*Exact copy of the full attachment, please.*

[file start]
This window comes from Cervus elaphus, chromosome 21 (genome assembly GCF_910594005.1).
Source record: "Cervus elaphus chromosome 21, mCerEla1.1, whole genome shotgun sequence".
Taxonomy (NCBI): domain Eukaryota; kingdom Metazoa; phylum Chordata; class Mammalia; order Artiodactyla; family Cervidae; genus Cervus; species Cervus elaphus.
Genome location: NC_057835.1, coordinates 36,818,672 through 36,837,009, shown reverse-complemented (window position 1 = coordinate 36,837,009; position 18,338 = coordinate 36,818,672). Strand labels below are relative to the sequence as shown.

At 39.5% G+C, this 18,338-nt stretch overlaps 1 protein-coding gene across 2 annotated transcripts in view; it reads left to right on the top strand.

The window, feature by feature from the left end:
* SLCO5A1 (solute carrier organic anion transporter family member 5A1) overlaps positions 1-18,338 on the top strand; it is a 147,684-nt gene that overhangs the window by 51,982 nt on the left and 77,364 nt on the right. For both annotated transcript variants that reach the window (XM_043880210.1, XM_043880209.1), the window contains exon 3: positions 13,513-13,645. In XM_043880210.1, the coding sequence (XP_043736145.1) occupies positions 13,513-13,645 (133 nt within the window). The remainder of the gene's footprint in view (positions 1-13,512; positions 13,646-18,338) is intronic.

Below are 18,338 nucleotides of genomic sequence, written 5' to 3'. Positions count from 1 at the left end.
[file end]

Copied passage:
This window comes from Cervus elaphus, chromosome 21 (genome assembly GCF_910594005.1).
Source record: "Cervus elaphus chromosome 21, mCerEla1.1, whole genome shotgun sequence".
Taxonomy (NCBI): domain Eukaryota; kingdom Metazoa; phylum Chordata; class Mammalia; order Artiodactyla; family Cervidae; genus Cervus; species Cervus elaphus.
Genome location: NC_057835.1, coordinates 36,818,672 through 36,837,009, shown reverse-complemented (window position 1 = coordinate 36,837,009; position 18,338 = coordinate 36,818,672). Strand labels below are relative to the sequence as shown.

At 39.5% G+C, this 18,338-nt stretch overlaps 1 protein-coding gene across 2 annotated transcripts in view; it reads left to right on the top strand.

The window, feature by feature from the left end:
* SLCO5A1 (solute carrier organic anion transporter family member 5A1) overlaps positions 1-18,338 on the top strand; it is a 147,684-nt gene that overhangs the window by 51,982 nt on the left and 77,364 nt on the right. For both annotated transcript variants that reach the window (XM_043880210.1, XM_043880209.1), the window contains exon 3: positions 13,513-13,645. In XM_043880210.1, the coding sequence (XP_043736145.1) occupies positions 13,513-13,645 (133 nt within the window). The remainder of the gene's footprint in view (positions 1-13,512; positions 13,646-18,338) is intronic.

Below are 18,338 nucleotides of genomic sequence, written 5' to 3'. Positions count from 1 at the left end.